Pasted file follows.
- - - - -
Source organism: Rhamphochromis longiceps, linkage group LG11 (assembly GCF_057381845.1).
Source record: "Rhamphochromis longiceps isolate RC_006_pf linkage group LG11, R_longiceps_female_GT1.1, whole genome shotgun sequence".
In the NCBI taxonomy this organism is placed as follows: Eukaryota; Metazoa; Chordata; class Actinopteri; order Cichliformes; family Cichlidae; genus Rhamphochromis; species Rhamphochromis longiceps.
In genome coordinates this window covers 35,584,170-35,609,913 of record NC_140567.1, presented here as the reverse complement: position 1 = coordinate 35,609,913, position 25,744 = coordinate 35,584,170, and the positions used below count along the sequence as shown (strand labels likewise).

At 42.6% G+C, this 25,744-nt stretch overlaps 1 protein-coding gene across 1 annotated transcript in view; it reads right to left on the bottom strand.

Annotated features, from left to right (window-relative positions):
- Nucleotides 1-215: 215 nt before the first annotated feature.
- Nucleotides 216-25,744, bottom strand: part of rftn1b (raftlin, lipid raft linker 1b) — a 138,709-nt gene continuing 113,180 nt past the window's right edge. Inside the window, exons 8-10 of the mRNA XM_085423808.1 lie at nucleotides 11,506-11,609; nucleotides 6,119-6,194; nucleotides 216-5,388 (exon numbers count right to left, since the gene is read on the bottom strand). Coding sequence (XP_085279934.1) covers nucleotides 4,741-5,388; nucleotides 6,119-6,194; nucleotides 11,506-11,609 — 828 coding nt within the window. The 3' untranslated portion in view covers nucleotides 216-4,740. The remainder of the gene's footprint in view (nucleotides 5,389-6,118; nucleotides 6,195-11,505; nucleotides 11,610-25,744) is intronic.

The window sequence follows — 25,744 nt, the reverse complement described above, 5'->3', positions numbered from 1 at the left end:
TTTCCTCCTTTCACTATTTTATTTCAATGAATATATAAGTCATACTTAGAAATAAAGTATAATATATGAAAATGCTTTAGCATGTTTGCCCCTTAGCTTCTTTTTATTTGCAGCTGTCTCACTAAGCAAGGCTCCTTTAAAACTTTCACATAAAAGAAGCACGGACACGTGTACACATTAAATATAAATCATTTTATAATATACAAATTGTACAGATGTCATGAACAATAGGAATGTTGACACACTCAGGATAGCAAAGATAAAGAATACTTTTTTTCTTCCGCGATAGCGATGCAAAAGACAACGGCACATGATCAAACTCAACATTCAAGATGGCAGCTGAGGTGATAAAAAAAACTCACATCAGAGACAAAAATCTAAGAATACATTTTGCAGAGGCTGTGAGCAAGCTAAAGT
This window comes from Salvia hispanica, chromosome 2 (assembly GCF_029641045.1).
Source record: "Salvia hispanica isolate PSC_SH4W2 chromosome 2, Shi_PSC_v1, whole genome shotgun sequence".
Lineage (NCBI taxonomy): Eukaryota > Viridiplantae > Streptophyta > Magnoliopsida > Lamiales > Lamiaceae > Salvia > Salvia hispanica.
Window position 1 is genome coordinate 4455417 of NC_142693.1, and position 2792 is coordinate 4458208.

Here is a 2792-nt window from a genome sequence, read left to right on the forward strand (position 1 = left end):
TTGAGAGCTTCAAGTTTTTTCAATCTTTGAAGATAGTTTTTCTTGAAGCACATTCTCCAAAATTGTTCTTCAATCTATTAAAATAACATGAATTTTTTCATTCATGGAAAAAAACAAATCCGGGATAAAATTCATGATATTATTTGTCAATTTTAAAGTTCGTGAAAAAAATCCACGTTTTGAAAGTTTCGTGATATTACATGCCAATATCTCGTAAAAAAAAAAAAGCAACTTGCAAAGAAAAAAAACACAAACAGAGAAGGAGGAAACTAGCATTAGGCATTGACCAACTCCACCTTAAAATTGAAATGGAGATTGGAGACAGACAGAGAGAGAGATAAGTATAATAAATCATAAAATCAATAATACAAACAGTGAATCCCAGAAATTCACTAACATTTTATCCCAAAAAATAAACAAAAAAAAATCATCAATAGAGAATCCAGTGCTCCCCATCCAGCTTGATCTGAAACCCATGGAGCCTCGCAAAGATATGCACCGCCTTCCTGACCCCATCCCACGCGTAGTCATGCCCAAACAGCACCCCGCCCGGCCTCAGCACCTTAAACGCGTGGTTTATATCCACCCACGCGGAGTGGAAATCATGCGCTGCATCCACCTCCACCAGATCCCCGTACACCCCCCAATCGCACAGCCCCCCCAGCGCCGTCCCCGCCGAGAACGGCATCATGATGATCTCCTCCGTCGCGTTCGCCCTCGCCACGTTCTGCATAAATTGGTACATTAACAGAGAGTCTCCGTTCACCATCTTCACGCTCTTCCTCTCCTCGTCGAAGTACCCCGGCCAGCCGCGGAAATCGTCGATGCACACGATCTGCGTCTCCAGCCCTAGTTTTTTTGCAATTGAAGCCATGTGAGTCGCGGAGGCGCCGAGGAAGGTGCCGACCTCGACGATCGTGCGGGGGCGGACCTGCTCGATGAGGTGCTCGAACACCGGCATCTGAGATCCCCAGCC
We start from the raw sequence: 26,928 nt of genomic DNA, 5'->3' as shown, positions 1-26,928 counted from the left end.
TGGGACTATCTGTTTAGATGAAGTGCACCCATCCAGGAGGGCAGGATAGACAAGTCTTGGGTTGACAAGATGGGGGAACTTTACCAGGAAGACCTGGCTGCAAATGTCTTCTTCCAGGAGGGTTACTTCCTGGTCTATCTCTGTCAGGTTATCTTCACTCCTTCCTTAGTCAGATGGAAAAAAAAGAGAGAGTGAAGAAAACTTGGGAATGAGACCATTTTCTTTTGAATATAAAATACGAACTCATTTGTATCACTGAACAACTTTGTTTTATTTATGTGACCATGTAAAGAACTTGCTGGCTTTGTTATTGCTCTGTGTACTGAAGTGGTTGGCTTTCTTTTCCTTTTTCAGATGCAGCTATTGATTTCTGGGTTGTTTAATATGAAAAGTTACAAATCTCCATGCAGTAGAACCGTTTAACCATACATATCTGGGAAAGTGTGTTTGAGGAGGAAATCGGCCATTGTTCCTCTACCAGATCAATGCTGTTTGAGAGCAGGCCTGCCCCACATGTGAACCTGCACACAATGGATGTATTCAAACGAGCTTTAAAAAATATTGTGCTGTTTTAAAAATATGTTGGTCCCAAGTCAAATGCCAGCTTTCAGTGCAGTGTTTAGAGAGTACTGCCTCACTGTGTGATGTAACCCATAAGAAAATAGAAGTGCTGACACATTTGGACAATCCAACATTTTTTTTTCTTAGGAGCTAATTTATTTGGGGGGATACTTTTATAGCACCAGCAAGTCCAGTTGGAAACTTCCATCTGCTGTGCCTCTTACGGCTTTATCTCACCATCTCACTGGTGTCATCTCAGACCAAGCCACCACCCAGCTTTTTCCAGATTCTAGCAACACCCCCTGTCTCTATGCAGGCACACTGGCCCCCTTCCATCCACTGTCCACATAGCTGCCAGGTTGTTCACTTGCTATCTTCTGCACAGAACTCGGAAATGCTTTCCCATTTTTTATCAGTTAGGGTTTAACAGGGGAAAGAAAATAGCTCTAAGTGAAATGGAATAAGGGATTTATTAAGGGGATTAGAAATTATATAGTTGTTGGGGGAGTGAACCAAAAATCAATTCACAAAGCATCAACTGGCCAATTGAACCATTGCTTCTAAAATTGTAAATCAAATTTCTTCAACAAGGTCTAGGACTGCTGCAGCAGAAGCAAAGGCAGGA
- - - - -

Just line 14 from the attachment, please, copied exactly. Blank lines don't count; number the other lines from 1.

Window position 1 is genome coordinate 4455417 of NC_142693.1, and position 2792 is coordinate 4458208.